Back in late 2018, Macomb County Public Works discovered a gross glob of fats, baby wipes and other waste they call a “fatberg” in its sewers – and if residents of southeast Michigan aren’t careful, they could cause a similar buildup in 2020.
The fear of COVID-19 compelled many to snatch up and hoard obscene amounts of toilet paper, leaving others to make due with other bathroom options including wet wipes and tissues.
In an effort to prevent improper disposal of these items, which could cause another fatberg, we dug around the internet to find out how you should handle soiled baby wipes and other items your family uses to clean their tush.
If you were lucky enough to get your hands on some TP before it flew off the shelves, it is safe to flush in most toilets. Why? Because toilet paper is made to decompose quickly in both septic tanks and sewage systems, toilet-guru.com explains. If you have a squat toilet, though, skip flushing it.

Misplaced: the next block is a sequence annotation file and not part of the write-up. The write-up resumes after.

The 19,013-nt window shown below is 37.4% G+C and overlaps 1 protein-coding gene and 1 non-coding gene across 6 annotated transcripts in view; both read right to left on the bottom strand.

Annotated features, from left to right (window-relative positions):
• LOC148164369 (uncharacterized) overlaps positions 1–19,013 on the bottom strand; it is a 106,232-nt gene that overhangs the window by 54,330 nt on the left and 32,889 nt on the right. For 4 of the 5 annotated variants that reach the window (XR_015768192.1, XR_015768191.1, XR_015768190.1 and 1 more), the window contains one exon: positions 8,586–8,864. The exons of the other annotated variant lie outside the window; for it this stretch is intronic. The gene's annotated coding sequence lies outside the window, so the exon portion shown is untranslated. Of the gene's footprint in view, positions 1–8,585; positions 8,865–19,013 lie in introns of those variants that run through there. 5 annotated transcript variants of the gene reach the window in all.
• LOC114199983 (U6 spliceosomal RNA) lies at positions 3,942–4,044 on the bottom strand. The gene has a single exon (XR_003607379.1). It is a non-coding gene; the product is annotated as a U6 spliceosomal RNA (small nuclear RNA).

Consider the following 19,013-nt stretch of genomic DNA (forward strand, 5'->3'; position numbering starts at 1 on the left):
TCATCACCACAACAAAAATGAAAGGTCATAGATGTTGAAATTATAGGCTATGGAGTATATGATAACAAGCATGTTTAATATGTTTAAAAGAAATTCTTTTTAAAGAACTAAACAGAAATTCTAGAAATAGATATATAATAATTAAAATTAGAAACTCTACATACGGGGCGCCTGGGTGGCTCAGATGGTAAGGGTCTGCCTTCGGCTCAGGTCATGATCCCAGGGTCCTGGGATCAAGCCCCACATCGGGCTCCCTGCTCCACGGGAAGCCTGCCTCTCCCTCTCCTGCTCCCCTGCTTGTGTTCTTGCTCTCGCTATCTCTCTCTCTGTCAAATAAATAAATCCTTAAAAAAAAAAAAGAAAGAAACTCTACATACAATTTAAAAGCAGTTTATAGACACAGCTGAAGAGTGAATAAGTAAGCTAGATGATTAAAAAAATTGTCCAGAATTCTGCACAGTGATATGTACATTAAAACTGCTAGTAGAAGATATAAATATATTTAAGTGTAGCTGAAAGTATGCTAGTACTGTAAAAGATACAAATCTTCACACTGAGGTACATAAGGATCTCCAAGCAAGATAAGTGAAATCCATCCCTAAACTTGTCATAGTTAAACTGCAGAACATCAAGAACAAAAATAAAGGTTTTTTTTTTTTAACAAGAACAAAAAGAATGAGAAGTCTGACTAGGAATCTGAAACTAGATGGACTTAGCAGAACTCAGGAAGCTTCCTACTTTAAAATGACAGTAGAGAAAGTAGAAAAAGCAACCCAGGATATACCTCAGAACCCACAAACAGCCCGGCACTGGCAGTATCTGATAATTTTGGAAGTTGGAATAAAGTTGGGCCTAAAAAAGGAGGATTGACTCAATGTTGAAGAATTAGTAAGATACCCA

Wet wipes and baby wipes
Don’t flush them. Even if wet wipes say they are flushable, scottenglishplumbing.net says. They may go down the toilet fine but they take weeks or months to dissolve and can cause backups. As for baby wipes, they’re for babies. Save them for moms with babies – but don’t flush them either.
Paper towels, tissues and napkins
For the same reason as wet wipes, scottenglishplumbing.net says you shouldn’t flush them. Place them in your trash can. If an open trash can bothers you, get a small, sealed can and stick them in there until it’s time to go out.
Socks or other items
On the very off-chance you need to use a sock or pages of a magazine, don’t flush those either. Dispose of them the same way you would paper towels – or if it gets to this point, consider a bidet. You can get them on Amazon for as little as $40 and they fit most standard waterlines.